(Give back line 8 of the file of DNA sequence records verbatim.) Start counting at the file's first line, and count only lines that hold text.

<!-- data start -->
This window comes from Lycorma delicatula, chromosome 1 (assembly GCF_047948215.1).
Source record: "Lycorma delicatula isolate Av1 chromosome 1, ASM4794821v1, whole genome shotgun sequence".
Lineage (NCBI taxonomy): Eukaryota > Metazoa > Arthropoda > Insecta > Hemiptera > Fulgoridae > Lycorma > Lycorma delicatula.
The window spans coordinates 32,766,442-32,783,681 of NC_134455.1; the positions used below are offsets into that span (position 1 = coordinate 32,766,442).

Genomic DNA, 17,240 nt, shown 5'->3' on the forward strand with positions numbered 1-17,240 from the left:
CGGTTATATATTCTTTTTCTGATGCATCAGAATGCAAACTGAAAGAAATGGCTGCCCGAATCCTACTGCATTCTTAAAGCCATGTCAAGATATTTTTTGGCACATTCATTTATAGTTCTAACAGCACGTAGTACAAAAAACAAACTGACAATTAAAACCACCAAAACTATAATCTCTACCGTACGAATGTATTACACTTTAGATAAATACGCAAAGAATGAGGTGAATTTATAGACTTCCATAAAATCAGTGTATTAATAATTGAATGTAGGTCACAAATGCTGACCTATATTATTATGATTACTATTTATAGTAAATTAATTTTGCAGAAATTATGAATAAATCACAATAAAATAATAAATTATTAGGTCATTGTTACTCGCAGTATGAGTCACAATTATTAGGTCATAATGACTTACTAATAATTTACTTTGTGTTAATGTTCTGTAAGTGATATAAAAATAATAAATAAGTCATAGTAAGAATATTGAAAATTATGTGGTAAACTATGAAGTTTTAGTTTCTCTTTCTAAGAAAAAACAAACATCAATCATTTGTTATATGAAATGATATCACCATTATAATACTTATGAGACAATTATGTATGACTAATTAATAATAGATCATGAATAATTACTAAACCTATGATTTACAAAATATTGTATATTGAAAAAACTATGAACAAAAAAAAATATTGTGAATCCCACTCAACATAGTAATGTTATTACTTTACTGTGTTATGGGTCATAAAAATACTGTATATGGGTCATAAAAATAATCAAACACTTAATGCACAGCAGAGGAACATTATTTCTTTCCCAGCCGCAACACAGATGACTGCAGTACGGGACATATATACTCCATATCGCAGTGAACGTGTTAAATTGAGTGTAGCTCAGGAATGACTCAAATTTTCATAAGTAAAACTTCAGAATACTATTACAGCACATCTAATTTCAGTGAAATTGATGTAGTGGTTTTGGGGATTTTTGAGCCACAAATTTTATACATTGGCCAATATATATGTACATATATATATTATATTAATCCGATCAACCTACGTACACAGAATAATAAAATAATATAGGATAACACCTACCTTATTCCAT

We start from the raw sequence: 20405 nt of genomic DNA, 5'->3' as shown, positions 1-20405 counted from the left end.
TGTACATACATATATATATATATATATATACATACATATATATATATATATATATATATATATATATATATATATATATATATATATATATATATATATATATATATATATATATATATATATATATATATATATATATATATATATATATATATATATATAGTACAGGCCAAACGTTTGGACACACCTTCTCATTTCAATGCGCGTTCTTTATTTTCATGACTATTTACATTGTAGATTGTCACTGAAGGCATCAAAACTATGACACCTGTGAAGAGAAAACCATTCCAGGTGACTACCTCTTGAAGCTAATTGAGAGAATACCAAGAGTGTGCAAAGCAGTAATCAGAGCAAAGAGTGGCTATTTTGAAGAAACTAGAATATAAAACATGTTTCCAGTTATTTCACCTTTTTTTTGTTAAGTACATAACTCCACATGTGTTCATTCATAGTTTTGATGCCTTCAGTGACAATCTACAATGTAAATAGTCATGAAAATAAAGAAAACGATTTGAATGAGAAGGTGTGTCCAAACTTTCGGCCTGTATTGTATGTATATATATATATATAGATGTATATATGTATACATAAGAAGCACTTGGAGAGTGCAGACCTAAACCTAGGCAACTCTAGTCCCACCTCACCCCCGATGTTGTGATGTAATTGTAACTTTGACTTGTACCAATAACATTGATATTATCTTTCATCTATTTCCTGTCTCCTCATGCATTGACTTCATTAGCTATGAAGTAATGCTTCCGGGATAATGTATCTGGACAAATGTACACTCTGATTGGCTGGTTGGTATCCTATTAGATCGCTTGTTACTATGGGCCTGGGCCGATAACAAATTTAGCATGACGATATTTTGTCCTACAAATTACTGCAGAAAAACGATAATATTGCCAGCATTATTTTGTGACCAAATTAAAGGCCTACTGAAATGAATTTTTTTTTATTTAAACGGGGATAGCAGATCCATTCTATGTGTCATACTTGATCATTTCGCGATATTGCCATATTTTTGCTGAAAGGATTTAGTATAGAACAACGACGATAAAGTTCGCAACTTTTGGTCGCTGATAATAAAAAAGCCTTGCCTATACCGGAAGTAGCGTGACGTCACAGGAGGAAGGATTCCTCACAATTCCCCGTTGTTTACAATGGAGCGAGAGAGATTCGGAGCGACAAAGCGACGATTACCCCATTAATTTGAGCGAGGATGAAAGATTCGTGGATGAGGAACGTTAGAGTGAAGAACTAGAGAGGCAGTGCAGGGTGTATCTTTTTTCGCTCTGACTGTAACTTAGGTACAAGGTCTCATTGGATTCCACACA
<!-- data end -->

TGTACATACATATATATATATATATATATACATACATATATATATATATATATATATATATATATATATATATATATATATATATATATATATATATATATATATATATATATATATATATATATATATATATATATATATATATATATATATATATATATAGTACAGGCCAAACGTTTGGACACACCTTCTCATTTCAATGCGCGTTCTTTATTTTCATGACTATTTACATTGTAGATTGTCACTGAAGGCATCAAAACTATGACACCTGTGAAGAGAAAACCATTCCAGGTGACTACCTCTTGAAGCTAATTGAGAGAATACCAAGAGTGTGCAAAGCAGTAATCAGAGCAAAGAGTGGCTATTTTGAAGAAACTAGAATATAAAACATGTTTCCAGTTATTTCACCTTTTTTTTGTTAAGTACATAACTCCACATGTGTTCATTCATAGTTTTGATGCCTTCAGTGACAATCTACAATGTAAATAGTCATGAAAATAAAGAAAACGATTTGAATGAGAAGGTGTGTCCAAACTTTCGGCCTGTATTGTATGTATATATATATATATAGATGTATATATGTATACATAAGAAGCACTTGGAGAGTGCAGACCTAAACCTAGGCAACTCTAGTCCCACCTCACCCCCGATGTTGTGATGTAATTGTAACTTTGACTTGTACCAATAACATTGATATTATCTTTCATCTATTTCCTGTCTCCTCATGCATTGACTTCATTAGCTATGAAGTAATGCTTCCGGGATAATGTATCTGGACAAATGTACACTCTGATTGGCTGGTTGGTATCCTATTAGATCGCTTGTTACTATGGGCCTGGGCCGATAACAAATTTAGCATGACGATATTTTGTCCTACAAATTACTGCAGAAAAACGATAATATTGCCAGCATTATTTTGTGACCAAATTAAAGGCCTACTGAAATGAATTTTTTTTTATTTAAACGGGGATAGCAGATCCATTCTATGTGTCATACTTGATCATTTCGCGATATTGCCATATTTTTGCTGAAAGGATTTAGTATAGAACAACGACGATAAAGTTCGCAACTTTTGGTCGCTGATAATAAAAAAGCCTTGCCTATACCGGAAGTAGCGTGACGTCACAGGAGGAAGGATTCCTCACAATTCCCCGTTGTTTACAATGGAGCGAGAGAGATTCGGAGCGACAAAGCGACGATTACCCCATTAATTTGAGCGAGGATGAAAGATTCGTGGATGAGGAACGTTAGAGTGAAGAACTAGAGAGGCAGTGCAGGGTGTATCTTTTTTCGCTCTGACTGTAACTTAGGTACAAGGTCTCATTGGATTCCACACA